5. Stir in rice noodles and add in veggie stock to avoid from drying.
6. Top with sliced red chillies and coriander.  

Rice with mushroom frittata and tofu & long beans stir fry

The Basic Ingredients
For the frittata: onions, enoki mushrooms, shiitake mushrooms, chili flakes, 3 eggs, a splash of semi skimmed milk, soy sauce, salt, pepper. For the tofu & long beans: tofu, long beans, 1/2 cup water, 1/4 cup soy sauce, 1 tbsp tomato paste, 2 tsp balsamic vinegar, 2 tsp brown sugar, crushed red pepper, coriander, 1 tsp corn starch, garlic, ginger, salt & pepper. 

The Preparation
Mushroom frittata
1. Saute onions, chili flakes and mushrooms until golden brown. Add soy sauce.
2. In a separate bowl, whisk eggs and a splash of milk. Season.
3. Pour egg mixture into the pan and cook until eggs have set.

Tofu & long beans stir fry
1. Whisk 1/4 cup water, soy sauce, tomato paste, balsamic vinegar, sugar, red pepper and 1 tsp cornstarch in a small bowl. Set aside.
2.  Pan fry tofu until each side is golden brown. Transfer to a plate.
3.  Sautee garlic and ginger with olive oil. Add green beans, remaining water, soy sauce mixture, and tofu.
4. Top with chopped coriander.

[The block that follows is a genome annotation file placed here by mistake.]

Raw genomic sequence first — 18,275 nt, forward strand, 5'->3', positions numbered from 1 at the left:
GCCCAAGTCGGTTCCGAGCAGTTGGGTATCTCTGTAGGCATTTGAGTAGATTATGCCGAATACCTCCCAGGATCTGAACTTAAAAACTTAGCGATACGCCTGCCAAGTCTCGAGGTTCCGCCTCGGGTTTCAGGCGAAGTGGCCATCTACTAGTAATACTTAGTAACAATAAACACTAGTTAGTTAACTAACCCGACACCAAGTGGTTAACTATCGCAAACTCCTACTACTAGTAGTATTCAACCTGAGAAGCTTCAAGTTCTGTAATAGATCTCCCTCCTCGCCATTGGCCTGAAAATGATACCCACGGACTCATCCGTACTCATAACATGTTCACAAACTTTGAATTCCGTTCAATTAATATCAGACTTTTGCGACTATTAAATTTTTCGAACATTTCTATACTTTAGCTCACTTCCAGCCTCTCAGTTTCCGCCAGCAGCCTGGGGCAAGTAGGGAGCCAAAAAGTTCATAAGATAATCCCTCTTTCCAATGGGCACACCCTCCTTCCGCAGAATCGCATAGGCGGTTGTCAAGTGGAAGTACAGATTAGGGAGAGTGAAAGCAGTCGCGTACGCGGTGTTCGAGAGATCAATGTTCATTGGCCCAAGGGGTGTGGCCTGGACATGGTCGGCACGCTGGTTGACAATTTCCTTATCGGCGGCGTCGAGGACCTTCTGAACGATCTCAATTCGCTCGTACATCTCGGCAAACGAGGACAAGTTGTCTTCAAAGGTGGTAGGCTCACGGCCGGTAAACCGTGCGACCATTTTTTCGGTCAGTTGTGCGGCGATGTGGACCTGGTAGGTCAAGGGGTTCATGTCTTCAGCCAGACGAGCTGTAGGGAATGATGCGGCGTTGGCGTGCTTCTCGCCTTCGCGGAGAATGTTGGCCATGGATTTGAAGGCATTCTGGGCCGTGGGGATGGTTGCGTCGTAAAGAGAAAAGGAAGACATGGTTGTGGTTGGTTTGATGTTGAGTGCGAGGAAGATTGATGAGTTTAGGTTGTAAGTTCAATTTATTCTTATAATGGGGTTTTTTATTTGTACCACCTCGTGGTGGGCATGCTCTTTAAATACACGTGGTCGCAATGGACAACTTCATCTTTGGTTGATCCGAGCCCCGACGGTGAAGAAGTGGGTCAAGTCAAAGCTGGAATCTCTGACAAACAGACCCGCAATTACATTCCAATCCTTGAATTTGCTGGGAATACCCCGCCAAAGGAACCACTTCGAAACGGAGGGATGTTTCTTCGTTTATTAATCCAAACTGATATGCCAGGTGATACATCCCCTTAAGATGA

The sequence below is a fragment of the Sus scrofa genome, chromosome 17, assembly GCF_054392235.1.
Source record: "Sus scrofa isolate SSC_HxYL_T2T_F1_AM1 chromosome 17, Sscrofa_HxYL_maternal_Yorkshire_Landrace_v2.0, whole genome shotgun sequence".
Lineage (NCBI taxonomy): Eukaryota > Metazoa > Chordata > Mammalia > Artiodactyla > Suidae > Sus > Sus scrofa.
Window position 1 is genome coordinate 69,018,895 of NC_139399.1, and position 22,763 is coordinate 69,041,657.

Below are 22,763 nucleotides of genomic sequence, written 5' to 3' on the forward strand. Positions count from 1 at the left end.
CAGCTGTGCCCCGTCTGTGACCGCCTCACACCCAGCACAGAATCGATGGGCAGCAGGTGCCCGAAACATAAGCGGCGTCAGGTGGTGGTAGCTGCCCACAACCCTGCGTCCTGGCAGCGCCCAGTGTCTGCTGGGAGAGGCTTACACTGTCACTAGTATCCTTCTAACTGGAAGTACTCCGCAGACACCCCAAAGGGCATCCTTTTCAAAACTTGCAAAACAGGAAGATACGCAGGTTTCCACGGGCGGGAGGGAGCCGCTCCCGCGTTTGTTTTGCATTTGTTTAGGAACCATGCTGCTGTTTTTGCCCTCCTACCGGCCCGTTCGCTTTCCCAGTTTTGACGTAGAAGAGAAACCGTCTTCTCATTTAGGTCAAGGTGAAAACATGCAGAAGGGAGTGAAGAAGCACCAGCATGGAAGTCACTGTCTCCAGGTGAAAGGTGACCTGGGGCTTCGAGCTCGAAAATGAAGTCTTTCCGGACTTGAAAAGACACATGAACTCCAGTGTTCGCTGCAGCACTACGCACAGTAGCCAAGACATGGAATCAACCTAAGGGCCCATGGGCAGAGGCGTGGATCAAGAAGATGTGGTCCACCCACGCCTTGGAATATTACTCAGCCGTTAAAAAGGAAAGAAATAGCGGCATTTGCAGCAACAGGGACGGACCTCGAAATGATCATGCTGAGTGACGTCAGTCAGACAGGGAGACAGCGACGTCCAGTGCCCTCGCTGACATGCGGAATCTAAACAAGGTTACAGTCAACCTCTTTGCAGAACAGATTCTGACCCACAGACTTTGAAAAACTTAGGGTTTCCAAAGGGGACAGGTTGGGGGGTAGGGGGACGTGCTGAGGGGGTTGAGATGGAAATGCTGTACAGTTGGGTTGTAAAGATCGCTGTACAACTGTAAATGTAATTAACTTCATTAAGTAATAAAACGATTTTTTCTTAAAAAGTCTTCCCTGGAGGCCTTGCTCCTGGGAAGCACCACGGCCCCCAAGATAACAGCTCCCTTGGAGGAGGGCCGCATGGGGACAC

Baked pasta with mushrooms, red peppers, spinach and aubergines 

The Basic Ingredients
Penne, sliced mushrooms, sliced red peppers, spinach, aubergines, 1 can of chopped tomatoes, 2 tbsp tomato puree, oregano, a splash of balsamic vinegar, salt, pepper, grated mozzarella cheese, onions, and garlic.

The Preparation
1. Cook penne in salted boiling water until al dente. Drain pasta when cooked and set aside some of the liquid.
2. Cut aubergines into cubes and sprinkle with salt and pepper. Slice red peppers. Place both under grill until vegetables are slightly charred.
3. Saute onion and garlic. Throw in mushrooms and all grilled veggies.
4. Pour in can of chopped tomatoes, tomato puree, pasta liquid (about 1/4 cup).
5. Once sauce has started to bubble add oregano, balsamic vinegar and season.
6. Add cooked pasta and mix well.
7. Transfer into a baking dish, top with grated cheese and bake until cheese is golden brown.

Bulgar wheat with tofu & broccoli

The Basic Ingredients
Bulgur wheat, vegetable stock (1.5 – 2 cups stock to 1 cup of bulgar wheat), onions, paprika, cumin, tofu, tomatoes, broccoli, salt & pepper.

The Preparation
1.  Saute onions with olive oil. Add bulgar wheat and cook for 2 minutes.

2. Pour in vegetable stock and allow to cook for 10 – 15 minutes. Add chopped tomatoes.